Q: “What can condo associations do to stop large gatherings?”
July 28, 2020
Answered by Adam Kahn
Large gatherings in condo buildings are problematic because they pose a potential risk of spreading coronavirus. Mayor Lightfoot has sought to address this issue for Chicago condominiums by imposing an additional restriction effective at 12:01 a.m. on Friday, July 24, 2020, that “Residential property managers will be asked to limit guest entry to five per unit to avoid indoor gatherings and parties.” (link here). While enforcement of this new restriction may prove difficult, linked is a list of practical strategies for limiting large gatherings in condo buildings:
- Adopt Temporary Policies or Rules to Limit Guests. Temporary policies or rules can be adopted by the condo board to restrict the number of guests permitted in a unit and in any common element amenities such as sun decks. Condo boards can adopt a policy via board vote at a board meeting. Adopting a rule requires a few extra steps (a unit owner’s meeting to discuss the proposed rule, which requires 10-30 days written notice and formal vote at a board meeting to adopt the rule after the unit owner’s meeting).
- Limit Gatherings in Common Element Amenities. Temporarily close or limit the number of persons in common element gathering spaces such as hospitality or party rooms. We recommend requiring that common element gathering spaces be reserved in advance to help limit traffic. Click here for relevant considerations and recommendations for reopening common element amenities during Phase IV.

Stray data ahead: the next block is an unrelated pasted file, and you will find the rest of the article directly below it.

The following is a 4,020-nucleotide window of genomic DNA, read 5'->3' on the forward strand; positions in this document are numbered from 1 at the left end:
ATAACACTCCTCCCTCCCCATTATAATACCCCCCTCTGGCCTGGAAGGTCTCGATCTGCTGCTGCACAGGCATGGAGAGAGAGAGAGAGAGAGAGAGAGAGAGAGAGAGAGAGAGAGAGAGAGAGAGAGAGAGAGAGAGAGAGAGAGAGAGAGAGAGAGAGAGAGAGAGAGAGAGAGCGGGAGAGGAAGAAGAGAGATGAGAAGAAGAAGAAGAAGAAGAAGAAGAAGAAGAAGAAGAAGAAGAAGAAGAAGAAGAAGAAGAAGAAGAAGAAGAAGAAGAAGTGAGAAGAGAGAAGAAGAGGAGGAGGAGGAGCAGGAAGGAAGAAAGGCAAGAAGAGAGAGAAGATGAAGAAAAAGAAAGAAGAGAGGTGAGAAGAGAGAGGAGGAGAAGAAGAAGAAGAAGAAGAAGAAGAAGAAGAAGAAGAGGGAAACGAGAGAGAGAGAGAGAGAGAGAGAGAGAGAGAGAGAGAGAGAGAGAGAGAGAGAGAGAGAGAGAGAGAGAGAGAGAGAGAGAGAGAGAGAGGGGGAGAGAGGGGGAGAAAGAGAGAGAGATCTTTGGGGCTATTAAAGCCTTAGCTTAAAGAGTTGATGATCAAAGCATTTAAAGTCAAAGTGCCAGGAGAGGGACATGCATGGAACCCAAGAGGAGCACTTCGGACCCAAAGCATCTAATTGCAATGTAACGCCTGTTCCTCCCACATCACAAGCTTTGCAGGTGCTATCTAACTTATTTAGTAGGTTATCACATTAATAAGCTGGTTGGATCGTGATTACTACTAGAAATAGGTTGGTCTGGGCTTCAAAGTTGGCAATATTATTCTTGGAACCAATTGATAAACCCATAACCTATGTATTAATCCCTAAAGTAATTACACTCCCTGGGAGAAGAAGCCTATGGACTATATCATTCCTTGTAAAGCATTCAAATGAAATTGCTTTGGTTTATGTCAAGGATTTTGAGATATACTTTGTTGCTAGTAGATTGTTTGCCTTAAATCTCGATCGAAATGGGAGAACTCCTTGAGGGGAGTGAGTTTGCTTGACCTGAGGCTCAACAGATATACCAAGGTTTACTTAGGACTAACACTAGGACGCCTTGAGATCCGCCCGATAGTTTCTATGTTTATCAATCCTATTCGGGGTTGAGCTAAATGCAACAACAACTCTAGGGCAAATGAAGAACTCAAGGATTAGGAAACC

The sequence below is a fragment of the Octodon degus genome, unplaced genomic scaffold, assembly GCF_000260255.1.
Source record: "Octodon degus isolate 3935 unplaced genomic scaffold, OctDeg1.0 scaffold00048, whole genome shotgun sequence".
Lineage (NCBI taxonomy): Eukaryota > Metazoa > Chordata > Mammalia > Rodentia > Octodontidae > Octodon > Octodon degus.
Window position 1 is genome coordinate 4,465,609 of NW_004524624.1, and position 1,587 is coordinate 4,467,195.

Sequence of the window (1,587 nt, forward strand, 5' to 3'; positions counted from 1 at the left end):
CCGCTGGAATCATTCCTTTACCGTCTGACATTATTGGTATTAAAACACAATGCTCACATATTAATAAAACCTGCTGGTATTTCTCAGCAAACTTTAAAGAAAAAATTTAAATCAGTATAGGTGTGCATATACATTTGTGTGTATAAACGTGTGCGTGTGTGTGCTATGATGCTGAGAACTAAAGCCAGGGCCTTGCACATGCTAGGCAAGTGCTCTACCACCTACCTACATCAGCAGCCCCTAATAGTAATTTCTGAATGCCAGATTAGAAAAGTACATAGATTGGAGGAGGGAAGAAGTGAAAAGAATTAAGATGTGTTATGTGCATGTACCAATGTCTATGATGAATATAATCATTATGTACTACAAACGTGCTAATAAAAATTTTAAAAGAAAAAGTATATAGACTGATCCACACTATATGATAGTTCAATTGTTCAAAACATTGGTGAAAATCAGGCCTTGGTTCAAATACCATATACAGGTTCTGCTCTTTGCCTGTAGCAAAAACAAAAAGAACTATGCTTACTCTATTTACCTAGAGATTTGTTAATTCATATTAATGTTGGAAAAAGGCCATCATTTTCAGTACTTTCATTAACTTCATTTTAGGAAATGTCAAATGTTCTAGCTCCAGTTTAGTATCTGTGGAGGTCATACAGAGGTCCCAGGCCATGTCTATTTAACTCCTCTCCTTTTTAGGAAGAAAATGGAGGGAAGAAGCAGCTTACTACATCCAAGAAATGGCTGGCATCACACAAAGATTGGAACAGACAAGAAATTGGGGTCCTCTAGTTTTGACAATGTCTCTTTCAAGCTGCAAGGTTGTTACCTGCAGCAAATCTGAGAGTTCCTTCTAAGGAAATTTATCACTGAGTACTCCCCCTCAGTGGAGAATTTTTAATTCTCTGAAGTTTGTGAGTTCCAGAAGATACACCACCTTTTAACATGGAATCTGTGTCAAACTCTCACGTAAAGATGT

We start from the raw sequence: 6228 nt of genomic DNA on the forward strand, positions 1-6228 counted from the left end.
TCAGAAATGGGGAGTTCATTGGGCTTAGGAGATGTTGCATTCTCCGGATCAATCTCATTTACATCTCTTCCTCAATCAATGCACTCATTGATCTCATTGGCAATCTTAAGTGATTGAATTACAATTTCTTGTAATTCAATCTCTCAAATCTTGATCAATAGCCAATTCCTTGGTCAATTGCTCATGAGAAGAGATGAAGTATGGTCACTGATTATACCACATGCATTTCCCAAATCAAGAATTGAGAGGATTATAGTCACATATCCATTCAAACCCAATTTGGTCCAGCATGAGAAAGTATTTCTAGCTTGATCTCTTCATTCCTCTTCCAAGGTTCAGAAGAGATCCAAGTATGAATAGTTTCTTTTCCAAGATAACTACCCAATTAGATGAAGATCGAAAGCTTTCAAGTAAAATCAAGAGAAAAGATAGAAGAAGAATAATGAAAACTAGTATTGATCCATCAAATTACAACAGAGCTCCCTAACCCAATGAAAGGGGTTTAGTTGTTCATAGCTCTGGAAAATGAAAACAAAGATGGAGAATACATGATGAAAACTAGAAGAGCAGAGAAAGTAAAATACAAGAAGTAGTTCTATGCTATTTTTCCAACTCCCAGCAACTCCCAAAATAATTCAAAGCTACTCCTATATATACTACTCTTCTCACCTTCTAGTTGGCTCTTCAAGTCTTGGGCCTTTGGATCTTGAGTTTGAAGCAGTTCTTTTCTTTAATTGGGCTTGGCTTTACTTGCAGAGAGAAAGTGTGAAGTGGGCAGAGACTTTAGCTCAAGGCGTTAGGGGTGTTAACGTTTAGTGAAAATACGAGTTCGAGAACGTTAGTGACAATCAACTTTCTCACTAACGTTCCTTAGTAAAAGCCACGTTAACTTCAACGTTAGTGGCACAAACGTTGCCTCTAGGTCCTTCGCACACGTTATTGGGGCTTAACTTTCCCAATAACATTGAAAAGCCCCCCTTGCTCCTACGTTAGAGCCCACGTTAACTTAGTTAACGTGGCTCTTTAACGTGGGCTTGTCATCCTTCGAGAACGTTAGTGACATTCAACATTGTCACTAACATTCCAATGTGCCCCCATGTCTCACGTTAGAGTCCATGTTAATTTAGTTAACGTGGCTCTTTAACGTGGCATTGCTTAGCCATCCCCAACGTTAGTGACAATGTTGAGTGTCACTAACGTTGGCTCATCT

- Notify Residents of Restrictions. The board or management (if professionally managed) should circulate correspondence to all residents and post signs regarding any temporary policies or rules and the directive from Mayor Lightfoot (for Chicago condominiums).
- Send Reminders, as Needed. Verbal or written reminders from the board or management (if any), as needed, are recommended to ensure compliance.
- Document Violations. Any violation of temporary policies or rules limiting guests should be documented in written complaints submitted to the board or management to determine the appropriate next step.
- Remedies for Enforcement. The board may seek to impose available remedies under applicable law and the governing documents such as fines or injunctive action. The association’s legal counsel should be contacted to determine appropriate next steps and available remedies for violations.
Filed under: Community Association
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